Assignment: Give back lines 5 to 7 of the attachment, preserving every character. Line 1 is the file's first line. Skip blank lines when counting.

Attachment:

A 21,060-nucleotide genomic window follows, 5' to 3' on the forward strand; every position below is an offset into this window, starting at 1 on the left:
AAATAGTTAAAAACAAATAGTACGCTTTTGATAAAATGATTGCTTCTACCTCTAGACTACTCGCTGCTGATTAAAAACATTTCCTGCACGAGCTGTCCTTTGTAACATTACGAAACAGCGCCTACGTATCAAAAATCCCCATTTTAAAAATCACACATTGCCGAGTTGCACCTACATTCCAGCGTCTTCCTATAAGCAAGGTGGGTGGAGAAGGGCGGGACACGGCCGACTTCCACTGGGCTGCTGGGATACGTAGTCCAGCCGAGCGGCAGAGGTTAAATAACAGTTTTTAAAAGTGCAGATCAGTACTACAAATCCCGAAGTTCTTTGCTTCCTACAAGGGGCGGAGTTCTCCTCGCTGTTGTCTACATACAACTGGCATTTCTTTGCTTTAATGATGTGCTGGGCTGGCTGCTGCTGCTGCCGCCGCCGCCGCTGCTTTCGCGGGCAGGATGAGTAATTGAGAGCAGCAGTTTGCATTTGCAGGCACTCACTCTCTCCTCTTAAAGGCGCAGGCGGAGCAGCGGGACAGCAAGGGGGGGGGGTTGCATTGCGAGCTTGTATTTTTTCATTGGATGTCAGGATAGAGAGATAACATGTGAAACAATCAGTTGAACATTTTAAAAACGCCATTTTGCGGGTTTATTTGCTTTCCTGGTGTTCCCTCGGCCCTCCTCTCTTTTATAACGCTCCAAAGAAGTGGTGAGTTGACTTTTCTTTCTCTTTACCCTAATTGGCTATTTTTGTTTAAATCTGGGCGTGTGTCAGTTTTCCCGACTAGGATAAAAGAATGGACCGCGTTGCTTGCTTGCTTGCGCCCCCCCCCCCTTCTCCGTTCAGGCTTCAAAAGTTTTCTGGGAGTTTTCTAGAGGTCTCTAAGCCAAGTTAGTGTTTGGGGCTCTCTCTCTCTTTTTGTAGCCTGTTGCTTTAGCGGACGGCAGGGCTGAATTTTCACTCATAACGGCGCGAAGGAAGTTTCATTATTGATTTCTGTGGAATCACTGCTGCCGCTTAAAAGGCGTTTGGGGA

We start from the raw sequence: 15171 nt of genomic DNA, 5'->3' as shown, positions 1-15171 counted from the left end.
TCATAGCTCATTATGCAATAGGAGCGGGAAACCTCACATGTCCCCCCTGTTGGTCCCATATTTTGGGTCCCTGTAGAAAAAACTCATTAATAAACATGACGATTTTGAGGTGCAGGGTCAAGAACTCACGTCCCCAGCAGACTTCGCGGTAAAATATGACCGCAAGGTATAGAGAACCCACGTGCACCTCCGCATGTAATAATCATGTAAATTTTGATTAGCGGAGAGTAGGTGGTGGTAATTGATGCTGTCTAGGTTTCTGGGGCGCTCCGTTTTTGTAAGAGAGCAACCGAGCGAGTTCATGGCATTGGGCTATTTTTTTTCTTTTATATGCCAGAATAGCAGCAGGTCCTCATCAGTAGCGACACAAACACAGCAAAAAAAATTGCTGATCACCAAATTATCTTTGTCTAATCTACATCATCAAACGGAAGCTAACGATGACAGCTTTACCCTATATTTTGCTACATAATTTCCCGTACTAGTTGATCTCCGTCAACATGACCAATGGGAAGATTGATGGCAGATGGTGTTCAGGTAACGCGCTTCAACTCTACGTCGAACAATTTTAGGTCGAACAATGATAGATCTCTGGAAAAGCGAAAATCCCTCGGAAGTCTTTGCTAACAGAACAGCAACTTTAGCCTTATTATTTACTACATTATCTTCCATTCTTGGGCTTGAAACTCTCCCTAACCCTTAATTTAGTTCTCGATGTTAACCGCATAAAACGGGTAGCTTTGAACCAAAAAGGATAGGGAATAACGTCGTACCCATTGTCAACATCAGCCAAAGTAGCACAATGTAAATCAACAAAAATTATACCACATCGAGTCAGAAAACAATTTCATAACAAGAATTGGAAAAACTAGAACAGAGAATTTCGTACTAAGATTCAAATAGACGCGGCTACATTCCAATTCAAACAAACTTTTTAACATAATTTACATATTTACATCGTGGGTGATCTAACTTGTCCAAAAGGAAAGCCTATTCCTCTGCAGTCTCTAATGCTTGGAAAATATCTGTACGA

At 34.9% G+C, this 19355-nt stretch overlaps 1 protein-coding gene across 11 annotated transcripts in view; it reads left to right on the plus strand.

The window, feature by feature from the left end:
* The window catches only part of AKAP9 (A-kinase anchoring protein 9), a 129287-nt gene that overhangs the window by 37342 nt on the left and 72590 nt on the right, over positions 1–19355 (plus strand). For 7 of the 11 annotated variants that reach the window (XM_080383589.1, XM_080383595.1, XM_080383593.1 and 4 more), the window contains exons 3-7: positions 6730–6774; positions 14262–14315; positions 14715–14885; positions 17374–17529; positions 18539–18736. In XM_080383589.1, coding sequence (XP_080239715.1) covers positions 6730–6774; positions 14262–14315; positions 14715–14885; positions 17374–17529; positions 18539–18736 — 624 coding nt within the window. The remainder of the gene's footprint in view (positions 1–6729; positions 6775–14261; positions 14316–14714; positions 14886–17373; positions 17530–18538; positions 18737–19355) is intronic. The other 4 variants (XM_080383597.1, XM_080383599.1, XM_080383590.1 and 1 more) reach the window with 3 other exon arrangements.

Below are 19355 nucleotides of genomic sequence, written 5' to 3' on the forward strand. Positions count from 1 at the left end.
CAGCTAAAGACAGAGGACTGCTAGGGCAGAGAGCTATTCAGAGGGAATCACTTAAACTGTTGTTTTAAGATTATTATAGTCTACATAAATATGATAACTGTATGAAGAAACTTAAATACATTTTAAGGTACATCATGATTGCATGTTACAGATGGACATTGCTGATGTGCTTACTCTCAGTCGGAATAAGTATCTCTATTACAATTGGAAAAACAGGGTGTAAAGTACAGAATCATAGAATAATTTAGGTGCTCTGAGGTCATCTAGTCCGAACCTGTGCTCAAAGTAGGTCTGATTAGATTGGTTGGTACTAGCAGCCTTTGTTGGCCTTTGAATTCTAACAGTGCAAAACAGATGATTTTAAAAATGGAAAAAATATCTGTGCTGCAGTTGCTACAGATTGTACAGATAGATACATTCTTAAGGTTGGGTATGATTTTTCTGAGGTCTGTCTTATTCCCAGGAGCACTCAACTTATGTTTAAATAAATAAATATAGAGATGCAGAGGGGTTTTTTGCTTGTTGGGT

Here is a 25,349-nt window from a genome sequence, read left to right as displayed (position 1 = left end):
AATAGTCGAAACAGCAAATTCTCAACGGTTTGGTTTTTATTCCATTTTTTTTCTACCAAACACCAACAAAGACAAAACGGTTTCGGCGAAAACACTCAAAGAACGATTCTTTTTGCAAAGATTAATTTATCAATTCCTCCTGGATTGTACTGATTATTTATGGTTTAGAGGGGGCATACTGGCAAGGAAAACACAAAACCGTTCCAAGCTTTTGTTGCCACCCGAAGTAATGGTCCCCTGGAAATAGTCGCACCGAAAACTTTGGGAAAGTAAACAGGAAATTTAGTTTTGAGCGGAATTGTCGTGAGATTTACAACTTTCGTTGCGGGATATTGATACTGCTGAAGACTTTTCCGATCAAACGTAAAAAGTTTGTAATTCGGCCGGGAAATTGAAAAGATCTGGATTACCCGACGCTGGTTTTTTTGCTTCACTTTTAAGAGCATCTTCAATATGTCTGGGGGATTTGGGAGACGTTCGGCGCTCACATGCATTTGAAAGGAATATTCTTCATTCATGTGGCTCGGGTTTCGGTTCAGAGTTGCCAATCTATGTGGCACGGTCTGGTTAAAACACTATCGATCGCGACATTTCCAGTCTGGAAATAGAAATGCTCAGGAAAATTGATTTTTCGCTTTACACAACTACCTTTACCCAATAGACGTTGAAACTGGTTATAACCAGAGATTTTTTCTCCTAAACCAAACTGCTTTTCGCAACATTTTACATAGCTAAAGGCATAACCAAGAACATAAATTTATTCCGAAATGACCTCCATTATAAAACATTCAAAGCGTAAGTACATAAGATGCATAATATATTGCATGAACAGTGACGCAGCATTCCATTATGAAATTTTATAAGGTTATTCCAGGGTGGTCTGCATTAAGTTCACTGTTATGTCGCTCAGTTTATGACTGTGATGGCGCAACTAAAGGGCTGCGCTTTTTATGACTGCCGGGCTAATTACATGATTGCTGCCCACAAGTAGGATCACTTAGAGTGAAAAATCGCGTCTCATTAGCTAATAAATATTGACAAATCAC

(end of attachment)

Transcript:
At 34.9% G+C, this 19355-nt stretch overlaps 1 protein-coding gene across 11 annotated transcripts in view; it reads left to right on the plus strand.

The window, feature by feature from the left end:
* The window catches only part of AKAP9 (A-kinase anchoring protein 9), a 129287-nt gene that overhangs the window by 37342 nt on the left and 72590 nt on the right, over positions 1–19355 (plus strand). For 7 of the 11 annotated variants that reach the window (XM_080383589.1, XM_080383595.1, XM_080383593.1 and 4 more), the window contains exons 3-7: positions 6730–6774; positions 14262–14315; positions 14715–14885; positions 17374–17529; positions 18539–18736. In XM_080383589.1, coding sequence (XP_080239715.1) covers positions 6730–6774; positions 14262–14315; positions 14715–14885; positions 17374–17529; positions 18539–18736 — 624 coding nt within the window. The remainder of the gene's footprint in view (positions 1–6729; positions 6775–14261; positions 14316–14714; positions 14886–17373; positions 17530–18538; positions 18737–19355) is intronic. The other 4 variants (XM_080383597.1, XM_080383599.1, XM_080383590.1 and 1 more) reach the window with 3 other exon arrangements.